The report further notes the results appear consistent across all the STEM disciplines, with active learning lifting concept inventory scores more than course examination grades. Smaller class sizes (fewer than 50 students) gained the greatest improvement from active learning, although all class sizes benefited from this method. These findings, the authors conclude, “raise questions about the continued use of traditional lecturing … and support active learning as the preferred, empirically validated teaching practice in regular classrooms.”
Increased Structure and Active Learning Reduce the Achievement Gap in Introductory Biology. Researchers at the University of Washington examined the effects of active and structured learning techniques on students taking an introductory biology course. Many students were in the university’s Educational Opportunity Program (EOP), which groups students from educationally and economically disadvantaged backgrounds, most of whom are the first in their family to enter college.
The study began by looking at the failure rates for this particular course between 2003 and 2008. During this time, the mean failure rate for EOP students stood at 21.9 percent versus 10.1 percent for non-EOP students — placing it among the highest achievement gaps at the university. To ascertain if this gap could be closed through active learning, researchers reviewed how the grades in introductory biology courses over four quarters varied between classes using highly structured active learning exercises (including daily “clicker” questions and weekly peer-reviewed practice exams) and those that followed a low-structure lecture format.
Active learning, the researchers ultimately concluded, benefited all students, but had a bigger impact on the EOP students. Structured active learning reduced the raw achievement gap for EOP students compared to non-EOP students from 0.80 to 0.44 grade points. Researchers attribute this narrowing to providing EOP students with the opportunity to practice higher-level thinking, solve problems, and interact with other students in an active learning setting.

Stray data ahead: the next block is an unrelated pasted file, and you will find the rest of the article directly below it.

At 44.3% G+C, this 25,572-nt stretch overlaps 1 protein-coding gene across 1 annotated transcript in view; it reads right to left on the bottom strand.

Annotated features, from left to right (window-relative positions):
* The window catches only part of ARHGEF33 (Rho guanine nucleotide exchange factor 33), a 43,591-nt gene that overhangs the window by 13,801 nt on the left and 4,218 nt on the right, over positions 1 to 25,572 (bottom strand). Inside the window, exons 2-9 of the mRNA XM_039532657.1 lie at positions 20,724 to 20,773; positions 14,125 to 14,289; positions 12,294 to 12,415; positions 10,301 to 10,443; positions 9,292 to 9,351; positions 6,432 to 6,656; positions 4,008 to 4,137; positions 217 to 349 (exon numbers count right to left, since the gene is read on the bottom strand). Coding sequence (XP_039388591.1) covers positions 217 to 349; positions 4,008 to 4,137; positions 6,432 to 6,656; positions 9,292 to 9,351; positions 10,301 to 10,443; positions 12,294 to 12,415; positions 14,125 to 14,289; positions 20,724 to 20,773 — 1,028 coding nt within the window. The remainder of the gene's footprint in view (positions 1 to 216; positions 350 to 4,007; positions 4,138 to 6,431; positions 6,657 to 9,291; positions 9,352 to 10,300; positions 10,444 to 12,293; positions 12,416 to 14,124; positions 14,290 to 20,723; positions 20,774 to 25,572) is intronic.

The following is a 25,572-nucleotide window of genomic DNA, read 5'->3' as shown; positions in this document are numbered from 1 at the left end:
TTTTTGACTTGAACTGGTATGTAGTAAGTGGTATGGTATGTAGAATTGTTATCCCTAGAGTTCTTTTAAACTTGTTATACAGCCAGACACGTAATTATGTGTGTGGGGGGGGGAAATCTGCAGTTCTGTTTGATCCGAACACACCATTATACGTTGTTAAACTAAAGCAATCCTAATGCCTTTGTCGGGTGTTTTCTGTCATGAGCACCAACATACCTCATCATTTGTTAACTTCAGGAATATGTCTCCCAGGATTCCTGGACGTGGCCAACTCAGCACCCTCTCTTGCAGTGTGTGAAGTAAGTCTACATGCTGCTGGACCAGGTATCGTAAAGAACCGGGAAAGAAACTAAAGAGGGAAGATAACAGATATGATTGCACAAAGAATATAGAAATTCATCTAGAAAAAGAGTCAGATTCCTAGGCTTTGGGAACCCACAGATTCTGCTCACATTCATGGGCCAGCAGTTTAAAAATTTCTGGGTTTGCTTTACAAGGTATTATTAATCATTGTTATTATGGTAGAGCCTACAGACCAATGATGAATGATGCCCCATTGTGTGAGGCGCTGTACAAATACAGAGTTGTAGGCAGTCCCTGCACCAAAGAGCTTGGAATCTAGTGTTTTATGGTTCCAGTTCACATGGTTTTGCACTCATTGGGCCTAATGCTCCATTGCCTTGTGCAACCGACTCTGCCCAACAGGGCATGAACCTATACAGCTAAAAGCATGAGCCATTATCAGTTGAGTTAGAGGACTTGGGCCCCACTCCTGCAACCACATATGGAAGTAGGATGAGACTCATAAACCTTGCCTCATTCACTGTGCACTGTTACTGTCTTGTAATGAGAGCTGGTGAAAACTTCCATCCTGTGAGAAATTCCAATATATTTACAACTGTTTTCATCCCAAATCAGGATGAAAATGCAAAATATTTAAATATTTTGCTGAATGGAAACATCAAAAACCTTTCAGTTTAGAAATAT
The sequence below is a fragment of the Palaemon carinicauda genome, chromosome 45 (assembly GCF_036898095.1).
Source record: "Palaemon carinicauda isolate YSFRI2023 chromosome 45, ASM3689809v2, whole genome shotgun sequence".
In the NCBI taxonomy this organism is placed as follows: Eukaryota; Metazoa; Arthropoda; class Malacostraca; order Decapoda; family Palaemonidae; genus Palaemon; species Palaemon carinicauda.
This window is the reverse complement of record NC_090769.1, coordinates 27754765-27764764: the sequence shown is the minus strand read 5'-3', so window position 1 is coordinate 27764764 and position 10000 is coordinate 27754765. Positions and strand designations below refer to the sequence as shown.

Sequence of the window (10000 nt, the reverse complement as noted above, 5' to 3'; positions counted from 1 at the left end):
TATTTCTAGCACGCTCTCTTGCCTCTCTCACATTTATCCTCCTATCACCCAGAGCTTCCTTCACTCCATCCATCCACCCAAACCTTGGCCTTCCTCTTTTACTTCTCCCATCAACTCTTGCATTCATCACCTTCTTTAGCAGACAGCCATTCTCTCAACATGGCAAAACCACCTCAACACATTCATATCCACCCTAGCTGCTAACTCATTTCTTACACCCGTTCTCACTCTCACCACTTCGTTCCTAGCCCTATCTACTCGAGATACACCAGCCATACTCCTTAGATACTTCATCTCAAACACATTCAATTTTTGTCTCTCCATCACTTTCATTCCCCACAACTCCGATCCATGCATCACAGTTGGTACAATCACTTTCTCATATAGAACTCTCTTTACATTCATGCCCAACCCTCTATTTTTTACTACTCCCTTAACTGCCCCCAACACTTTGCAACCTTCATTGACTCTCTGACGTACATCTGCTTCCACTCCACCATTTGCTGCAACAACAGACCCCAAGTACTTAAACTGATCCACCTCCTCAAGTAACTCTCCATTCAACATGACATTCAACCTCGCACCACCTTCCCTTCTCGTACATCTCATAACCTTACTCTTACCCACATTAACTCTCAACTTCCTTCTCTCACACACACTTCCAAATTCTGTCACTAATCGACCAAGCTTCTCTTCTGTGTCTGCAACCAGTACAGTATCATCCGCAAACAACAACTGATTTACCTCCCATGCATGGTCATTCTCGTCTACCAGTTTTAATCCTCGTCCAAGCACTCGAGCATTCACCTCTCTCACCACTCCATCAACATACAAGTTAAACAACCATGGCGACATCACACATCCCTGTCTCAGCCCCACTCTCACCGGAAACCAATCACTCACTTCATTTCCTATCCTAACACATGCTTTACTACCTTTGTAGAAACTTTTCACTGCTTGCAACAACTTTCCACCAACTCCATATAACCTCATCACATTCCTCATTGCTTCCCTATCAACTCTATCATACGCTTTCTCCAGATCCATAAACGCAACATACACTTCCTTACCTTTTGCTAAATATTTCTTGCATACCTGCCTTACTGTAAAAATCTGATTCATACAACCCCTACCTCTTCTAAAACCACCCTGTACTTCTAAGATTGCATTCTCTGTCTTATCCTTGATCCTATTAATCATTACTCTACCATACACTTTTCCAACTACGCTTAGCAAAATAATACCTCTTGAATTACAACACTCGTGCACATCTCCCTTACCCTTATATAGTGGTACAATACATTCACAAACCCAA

The one book to read on active learning
Ironically, one of the most important books on this subject hardly specifies “active learning.” Instead, author John A.C. Hattie uses the term “visible learning” — but the ideas are enormously relevant.
Visible Learning: A Synthesis of Over 800 Meta-Analyses Relating to Achievement. This 2009 book ranks as a must-read for instructors who want to incorporate active learning techniques in their classroom. His “visible learning” centers on identifying a learning goal, giving students challenging opportunities to master that objective, and providing them with plenty of feedback from the teacher. In his view, teachers and students switch their traditional roles.
“[Visible learning] is teachers seeing learning through the eyes of the students, and students seeing teaching as the ongoing key to their learning,” he writes. The biggest effects on student learning, he says, occur when “teachers become learners of their own teaching, and when students become their own teachers.”
The research on active learning far outnumbers the few studies listed here. These reports, however, offer a rich overview of the topic and actionable strategies for instructors. One noteworthy resource is Active Learning in Higher Education, a peer-reviewed journal of scholarly articles on active learning. Higher-education institutions also provide excellent materials on active learning, such as the University of Michigan’sCenter for Research on Learning and Teaching.
Finally, be sure to check regularly on Acrobatiq’s own blog and resource library for white papers, case studies, and other in-depth information on the intersection of active learning, instructional design, and data.
Maria Wood is a freelance writer and journalist who specializes in business reporting, finance, education and technology.